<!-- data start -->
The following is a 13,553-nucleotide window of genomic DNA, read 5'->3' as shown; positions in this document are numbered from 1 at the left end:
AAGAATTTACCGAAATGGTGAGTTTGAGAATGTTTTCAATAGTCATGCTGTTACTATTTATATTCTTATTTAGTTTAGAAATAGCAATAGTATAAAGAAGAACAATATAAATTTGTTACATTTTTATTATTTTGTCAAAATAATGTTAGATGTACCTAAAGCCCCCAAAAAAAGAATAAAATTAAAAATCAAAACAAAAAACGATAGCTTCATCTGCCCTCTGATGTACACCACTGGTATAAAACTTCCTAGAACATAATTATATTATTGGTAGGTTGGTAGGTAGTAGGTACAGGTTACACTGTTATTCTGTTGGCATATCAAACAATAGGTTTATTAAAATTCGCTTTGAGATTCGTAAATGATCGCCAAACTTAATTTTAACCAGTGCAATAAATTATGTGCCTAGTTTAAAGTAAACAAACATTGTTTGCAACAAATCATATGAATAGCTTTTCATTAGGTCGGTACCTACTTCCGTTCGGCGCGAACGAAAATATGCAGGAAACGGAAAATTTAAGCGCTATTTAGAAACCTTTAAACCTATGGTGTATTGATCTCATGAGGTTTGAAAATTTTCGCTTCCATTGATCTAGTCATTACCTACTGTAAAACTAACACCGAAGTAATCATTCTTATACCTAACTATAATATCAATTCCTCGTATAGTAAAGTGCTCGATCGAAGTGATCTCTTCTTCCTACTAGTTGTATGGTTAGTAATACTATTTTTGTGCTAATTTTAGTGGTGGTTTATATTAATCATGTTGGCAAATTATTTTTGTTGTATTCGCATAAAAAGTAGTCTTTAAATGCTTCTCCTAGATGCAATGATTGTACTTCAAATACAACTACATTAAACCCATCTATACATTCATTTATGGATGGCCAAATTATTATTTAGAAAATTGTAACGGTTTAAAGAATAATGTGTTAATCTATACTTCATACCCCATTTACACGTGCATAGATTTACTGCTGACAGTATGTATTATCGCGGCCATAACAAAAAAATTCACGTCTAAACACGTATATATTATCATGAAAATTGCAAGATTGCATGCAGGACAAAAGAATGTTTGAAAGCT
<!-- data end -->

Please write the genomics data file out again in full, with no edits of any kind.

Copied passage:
The following is a 13,553-nucleotide window of genomic DNA, read 5'->3' as shown; positions in this document are numbered from 1 at the left end:
AAGAATTTACCGAAATGGTGAGTTTGAGAATGTTTTCAATAGTCATGCTGTTACTATTTATATTCTTATTTAGTTTAGAAATAGCAATAGTATAAAGAAGAACAATATAAATTTGTTACATTTTTATTATTTTGTCAAAATAATGTTAGATGTACCTAAAGCCCCCAAAAAAAGAATAAAATTAAAAATCAAAACAAAAAACGATAGCTTCATCTGCCCTCTGATGTACACCACTGGTATAAAACTTCCTAGAACATAATTATATTATTGGTAGGTTGGTAGGTAGTAGGTACAGGTTACACTGTTATTCTGTTGGCATATCAAACAATAGGTTTATTAAAATTCGCTTTGAGATTCGTAAATGATCGCCAAACTTAATTTTAACCAGTGCAATAAATTATGTGCCTAGTTTAAAGTAAACAAACATTGTTTGCAACAAATCATATGAATAGCTTTTCATTAGGTCGGTACCTACTTCCGTTCGGCGCGAACGAAAATATGCAGGAAACGGAAAATTTAAGCGCTATTTAGAAACCTTTAAACCTATGGTGTATTGATCTCATGAGGTTTGAAAATTTTCGCTTCCATTGATCTAGTCATTACCTACTGTAAAACTAACACCGAAGTAATCATTCTTATACCTAACTATAATATCAATTCCTCGTATAGTAAAGTGCTCGATCGAAGTGATCTCTTCTTCCTACTAGTTGTATGGTTAGTAATACTATTTTTGTGCTAATTTTAGTGGTGGTTTATATTAATCATGTTGGCAAATTATTTTTGTTGTATTCGCATAAAAAGTAGTCTTTAAATGCTTCTCCTAGATGCAATGATTGTACTTCAAATACAACTACATTAAACCCATCTATACATTCATTTATGGATGGCCAAATTATTATTTAGAAAATTGTAACGGTTTAAAGAATAATGTGTTAATCTATACTTCATACCCCATTTACACGTGCATAGATTTACTGCTGACAGTATGTATTATCGCGGCCATAACAAAAAAATTCACGTCTAAACACGTATATATTATCATGAAAATTGCAAGATTGCATGCAGGACAAAAGAATGTTTGAAAGCT